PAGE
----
Saturday, May 19, 2012

Law and Order in the Ozarks (Part CI): Former coach pleads guilty to drug charges

A former basketball coach at Deer High School, Jake Thompson, pleaded guilty to possession of a controlled substance with intent to deliver (hydrocodone) in Johnson County Circuit Court in late March.  He will serve 36 months probation.  Thompson was "post adjudicated" to the drug court treatment program and will pay a fee of $600, in addition to having his driver's license suspended for six months.  He was arrested in October, 2011, by the 5th Judicial Drug Task Force and the Clarksville Police Department and tendered his resignation to the Deer/Mt. Judea Board of Education shortly after the arrest.   Read an earlier post about the matter here.

The manager of the Arkansas Sex Offender Registry (SOR), Paula Stitz, visited the county at the invitation of Sheriff Keith Slape and presented a program to explain to the public how the SOR works and its responsibilities.  April, when Stitz visited, was National Sexual Assault Awareness month.  Sex offenders are required to register in Arkansas under the Sex Offender Registration Act of 1997.  Under this law,  law enforcement agencies release to the public information on the names and locations of registered sex offenders.  Information about victims is never released.

In other news:
  • A three-day spay and neuter clinic at the Newton County fairgrounds by Newton County Animal Services, a non-profit organization that provides low-cost clinics several times a year, highlighted the need for a building in which to conduct the clinics.  Joanna McManus, DVM from Arkansans for Animals in Mabelvale, conducted the surgeries in a mobile operating suite set up next to one of the fairground's exhibit buildings, with that building doubling as a recovery room.   The animals were also vaccinated for rabies, as necessary. 
  • The Deer/Mt Judea Board of Education considered a rise in its property tax rate, with the matter being put to voters in the fall, 2012 election.  The Superintendent, Richard Denniston, is proposing 3.8 new debt mills, which would put the district's tax rate on par with the Jasper School District.  Certified personnel are hoping for a $2,000 annual raise.  Regarding possible consolidation, Denniston stated, "I think everybody knows it's inevitable that if the legislators don't  make some kind of legislative adjustment that it's inevitable there is one place for us to go and that place will be Jasper.  What I [look to do] is bring our millage to the same identical millage rate as Jasper's because if we do go with Jasper is inevitable that the people from Deer/Mt. Judea will end up being identical to Jasper.  There's no way around that." Construction has begun on a multipurpose building on the campus, construction financed by the last millage increase.  Some recent posts about the possible consolidation of the Deer/Mt. Judea School are here, here and here.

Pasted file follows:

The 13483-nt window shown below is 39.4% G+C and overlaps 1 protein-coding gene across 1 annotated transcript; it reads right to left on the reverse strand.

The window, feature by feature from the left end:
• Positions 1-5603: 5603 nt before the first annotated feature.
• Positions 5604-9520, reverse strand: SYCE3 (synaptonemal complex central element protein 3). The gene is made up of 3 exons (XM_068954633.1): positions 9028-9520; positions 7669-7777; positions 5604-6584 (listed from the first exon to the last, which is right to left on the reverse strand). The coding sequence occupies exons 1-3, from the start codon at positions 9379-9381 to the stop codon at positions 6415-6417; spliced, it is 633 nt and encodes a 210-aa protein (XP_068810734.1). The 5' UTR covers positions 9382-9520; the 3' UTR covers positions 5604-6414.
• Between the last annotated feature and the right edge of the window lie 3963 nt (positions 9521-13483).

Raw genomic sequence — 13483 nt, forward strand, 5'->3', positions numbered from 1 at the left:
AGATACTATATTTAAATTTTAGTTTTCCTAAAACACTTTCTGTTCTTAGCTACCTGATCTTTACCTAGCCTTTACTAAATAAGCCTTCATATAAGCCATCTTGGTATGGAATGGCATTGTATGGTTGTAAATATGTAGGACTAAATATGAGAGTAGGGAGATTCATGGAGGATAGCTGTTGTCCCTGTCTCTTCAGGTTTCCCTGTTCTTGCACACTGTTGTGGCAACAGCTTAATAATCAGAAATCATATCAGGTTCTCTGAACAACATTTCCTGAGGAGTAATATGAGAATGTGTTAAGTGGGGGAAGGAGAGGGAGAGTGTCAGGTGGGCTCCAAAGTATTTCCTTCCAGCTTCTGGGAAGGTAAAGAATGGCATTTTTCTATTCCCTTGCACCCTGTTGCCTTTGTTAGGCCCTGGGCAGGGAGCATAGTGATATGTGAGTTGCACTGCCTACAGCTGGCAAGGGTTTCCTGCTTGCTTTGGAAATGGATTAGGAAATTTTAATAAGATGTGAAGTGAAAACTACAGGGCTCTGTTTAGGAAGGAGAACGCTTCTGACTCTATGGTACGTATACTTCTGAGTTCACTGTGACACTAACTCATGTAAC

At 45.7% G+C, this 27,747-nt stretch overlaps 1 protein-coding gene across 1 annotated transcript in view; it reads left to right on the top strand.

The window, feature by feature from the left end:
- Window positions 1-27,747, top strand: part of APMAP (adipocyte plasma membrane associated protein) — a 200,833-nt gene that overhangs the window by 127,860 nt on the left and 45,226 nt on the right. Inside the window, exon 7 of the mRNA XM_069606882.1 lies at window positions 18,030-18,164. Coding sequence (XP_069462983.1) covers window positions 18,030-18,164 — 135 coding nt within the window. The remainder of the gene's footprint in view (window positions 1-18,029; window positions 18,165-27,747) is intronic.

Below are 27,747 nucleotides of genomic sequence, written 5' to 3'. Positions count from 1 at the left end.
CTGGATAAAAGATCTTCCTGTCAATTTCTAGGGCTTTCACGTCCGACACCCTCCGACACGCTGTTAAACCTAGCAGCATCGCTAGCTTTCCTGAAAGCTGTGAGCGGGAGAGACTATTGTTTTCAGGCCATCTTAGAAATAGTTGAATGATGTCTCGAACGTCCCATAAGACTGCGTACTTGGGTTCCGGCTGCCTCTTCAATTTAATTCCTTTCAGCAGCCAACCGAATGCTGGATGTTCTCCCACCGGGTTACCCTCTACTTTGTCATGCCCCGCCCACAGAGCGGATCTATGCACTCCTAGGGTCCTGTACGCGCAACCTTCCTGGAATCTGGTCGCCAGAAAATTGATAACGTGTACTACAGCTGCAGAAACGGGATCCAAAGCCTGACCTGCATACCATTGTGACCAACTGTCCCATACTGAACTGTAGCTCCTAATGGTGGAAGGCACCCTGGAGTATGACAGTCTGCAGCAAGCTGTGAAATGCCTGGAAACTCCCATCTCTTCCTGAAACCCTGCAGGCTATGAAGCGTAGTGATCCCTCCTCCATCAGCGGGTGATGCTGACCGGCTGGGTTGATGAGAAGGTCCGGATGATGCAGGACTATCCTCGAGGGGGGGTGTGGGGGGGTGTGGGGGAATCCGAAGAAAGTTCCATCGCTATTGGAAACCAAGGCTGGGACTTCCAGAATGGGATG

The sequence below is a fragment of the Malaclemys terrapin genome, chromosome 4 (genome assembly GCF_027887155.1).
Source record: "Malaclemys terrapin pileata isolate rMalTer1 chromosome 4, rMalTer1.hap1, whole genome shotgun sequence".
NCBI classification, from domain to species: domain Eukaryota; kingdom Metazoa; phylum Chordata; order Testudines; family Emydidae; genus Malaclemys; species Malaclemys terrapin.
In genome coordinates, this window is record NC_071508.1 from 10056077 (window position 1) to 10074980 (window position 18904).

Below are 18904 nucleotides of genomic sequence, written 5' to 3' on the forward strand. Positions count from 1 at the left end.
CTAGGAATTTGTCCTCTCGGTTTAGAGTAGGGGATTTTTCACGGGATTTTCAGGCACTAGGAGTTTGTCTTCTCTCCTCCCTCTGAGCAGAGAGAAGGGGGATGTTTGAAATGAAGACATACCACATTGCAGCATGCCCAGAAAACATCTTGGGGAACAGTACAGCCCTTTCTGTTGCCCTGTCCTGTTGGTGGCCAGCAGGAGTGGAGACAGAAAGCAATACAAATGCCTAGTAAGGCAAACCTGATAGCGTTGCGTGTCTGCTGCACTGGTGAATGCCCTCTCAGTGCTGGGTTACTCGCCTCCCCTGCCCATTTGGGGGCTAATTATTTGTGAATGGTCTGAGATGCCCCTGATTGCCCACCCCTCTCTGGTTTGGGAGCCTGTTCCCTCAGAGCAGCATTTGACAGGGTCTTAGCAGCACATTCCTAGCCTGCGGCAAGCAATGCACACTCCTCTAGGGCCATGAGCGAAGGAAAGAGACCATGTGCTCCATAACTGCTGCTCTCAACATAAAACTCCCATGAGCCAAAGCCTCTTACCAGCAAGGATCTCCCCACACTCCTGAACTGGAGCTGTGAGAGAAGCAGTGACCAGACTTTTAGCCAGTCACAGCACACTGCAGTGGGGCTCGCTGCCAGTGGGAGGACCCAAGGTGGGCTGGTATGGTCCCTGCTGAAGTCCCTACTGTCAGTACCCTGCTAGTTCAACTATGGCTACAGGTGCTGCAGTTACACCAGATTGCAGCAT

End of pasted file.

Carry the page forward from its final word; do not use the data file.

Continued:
• One Mt. Judea school patron suggested the Board of Education consider implementing a 4-day week for students.  she said she researched the plan and spoke to a superintendent of a school district in South Dakota where the plan is apparently working  She said the cost savings for that district had been 2-4%
  • The Mt. Sherman Historical Community Board received a $16,000 grant from the Arkansas Department of Rural Services; the funds will be sued to provide water to the building and to install heating equipment.    
  • May 5-13 was proclaimed Travel and Tourism Week in Newton County.  "Travel is a catalyst that moves the Newton County economy forward and contributes greatly to the excellent quality of life enjoyed but he county's residents," according to the proclamation signed by the Jasper Mayor and the Newton County Judge.  
  • The County Health Rankings and Roadmaps program shows Newton County ranked 16th among Arkansas's 75 counties in health outcomes.  This favorable ranking is in spite of the county falling in the middle or lower clusters on such metrics as clinical environment, physical environment and health behaviors.  In the state rankings, Newton County ranked 15th in mortality (length of life); 10th in morbidity (quality of life); 46th in health behaviors; 46th in clinical care; 40th in overall health factors; 32d in physical environment and 22d in social and economic factors.   

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